Torts Keyed to Dobbs
D’Amario v. Ford Motor Co.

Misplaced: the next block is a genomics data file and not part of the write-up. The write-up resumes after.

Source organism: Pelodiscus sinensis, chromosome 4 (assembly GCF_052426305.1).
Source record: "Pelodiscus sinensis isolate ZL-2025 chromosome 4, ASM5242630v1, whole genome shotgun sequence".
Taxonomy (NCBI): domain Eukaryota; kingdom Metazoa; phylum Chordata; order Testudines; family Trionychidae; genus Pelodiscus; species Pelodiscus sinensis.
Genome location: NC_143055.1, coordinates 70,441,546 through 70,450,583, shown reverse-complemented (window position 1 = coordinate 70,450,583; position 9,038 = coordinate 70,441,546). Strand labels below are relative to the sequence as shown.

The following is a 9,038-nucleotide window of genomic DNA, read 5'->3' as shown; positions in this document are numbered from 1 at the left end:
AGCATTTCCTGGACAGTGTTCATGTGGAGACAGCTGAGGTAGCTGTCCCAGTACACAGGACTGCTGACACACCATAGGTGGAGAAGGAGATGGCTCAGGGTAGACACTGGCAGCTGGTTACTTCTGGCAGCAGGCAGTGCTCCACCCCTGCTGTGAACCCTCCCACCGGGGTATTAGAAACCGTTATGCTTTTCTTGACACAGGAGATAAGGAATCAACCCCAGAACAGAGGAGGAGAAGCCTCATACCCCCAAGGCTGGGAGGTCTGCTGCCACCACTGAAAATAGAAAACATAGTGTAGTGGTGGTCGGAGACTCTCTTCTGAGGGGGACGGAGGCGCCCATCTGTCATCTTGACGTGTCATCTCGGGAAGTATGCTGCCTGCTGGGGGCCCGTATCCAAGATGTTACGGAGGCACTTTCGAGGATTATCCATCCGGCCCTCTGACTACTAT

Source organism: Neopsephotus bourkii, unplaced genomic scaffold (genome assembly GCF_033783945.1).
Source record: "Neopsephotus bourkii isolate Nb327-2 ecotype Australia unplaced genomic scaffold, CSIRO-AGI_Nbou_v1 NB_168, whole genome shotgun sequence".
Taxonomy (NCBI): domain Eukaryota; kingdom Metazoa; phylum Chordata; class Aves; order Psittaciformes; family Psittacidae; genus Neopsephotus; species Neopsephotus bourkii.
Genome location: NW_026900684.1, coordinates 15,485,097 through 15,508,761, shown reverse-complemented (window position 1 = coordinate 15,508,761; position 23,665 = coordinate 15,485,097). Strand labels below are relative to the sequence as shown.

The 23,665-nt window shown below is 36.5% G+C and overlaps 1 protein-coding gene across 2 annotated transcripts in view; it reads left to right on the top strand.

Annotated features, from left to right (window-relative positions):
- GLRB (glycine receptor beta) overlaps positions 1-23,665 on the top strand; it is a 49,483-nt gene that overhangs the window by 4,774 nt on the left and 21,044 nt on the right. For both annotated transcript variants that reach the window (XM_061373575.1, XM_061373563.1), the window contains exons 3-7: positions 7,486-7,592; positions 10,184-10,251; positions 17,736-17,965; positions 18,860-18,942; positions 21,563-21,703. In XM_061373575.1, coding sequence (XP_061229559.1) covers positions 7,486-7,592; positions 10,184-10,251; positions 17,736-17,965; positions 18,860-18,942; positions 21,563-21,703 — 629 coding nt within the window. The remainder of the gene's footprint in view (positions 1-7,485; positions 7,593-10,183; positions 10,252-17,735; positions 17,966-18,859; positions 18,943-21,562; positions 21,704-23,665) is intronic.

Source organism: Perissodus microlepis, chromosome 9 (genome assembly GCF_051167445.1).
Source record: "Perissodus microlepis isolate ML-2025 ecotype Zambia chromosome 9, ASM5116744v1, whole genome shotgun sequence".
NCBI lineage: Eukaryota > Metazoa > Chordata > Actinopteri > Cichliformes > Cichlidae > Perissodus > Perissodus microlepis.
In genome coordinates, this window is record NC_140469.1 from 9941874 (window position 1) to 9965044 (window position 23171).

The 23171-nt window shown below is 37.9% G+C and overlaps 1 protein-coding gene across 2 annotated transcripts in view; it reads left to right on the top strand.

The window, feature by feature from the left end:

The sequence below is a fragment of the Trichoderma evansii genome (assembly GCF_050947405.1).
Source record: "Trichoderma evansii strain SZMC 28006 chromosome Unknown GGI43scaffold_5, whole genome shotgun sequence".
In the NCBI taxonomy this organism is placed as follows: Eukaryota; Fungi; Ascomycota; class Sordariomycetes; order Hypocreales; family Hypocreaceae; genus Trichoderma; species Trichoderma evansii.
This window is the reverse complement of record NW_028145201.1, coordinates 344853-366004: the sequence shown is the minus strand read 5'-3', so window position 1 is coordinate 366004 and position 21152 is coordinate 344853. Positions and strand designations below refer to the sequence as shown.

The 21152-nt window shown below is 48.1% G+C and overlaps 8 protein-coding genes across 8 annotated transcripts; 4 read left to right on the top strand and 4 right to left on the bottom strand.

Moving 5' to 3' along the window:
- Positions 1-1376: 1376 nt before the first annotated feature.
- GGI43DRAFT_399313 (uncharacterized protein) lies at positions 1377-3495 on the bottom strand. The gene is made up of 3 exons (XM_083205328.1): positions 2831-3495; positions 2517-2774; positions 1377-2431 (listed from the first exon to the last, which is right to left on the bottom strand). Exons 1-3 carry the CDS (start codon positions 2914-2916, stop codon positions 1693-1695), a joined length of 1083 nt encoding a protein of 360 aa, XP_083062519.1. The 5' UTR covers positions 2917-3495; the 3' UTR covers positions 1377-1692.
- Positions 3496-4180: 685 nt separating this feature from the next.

Clifford Harris, plaintiff D’Amario’s minor son, was injured when the car in which he was riding as a passenger collided with a tree and then burst into flames. After the crash, an explosion engulfed the car in flames causing Harris to lose three limbs and suffer burns to much of his body. The car was driven by a friend of Harris who was intoxicated with a BAC of .14 percent and speeding. Harris’ mother Karen D’Amario sued Ford alleging that a defective relay switch in the automobile did not disrupt the flow of power to the fuel pump, thereby causing the fire and Harris’s injuries. Ford asserted as an affirmative defense that the injuries were proximately caused by the negligence of the driver of the car. The jury returned a verdict for Ford, finding that it was not a legal cause of the injuries to Harris. Plaintiff’s appealed, taking issue with the trial court’s allowance of Ford’s fault apportionment defense and evidence introduced in support of that defense as to the driver’s actions.
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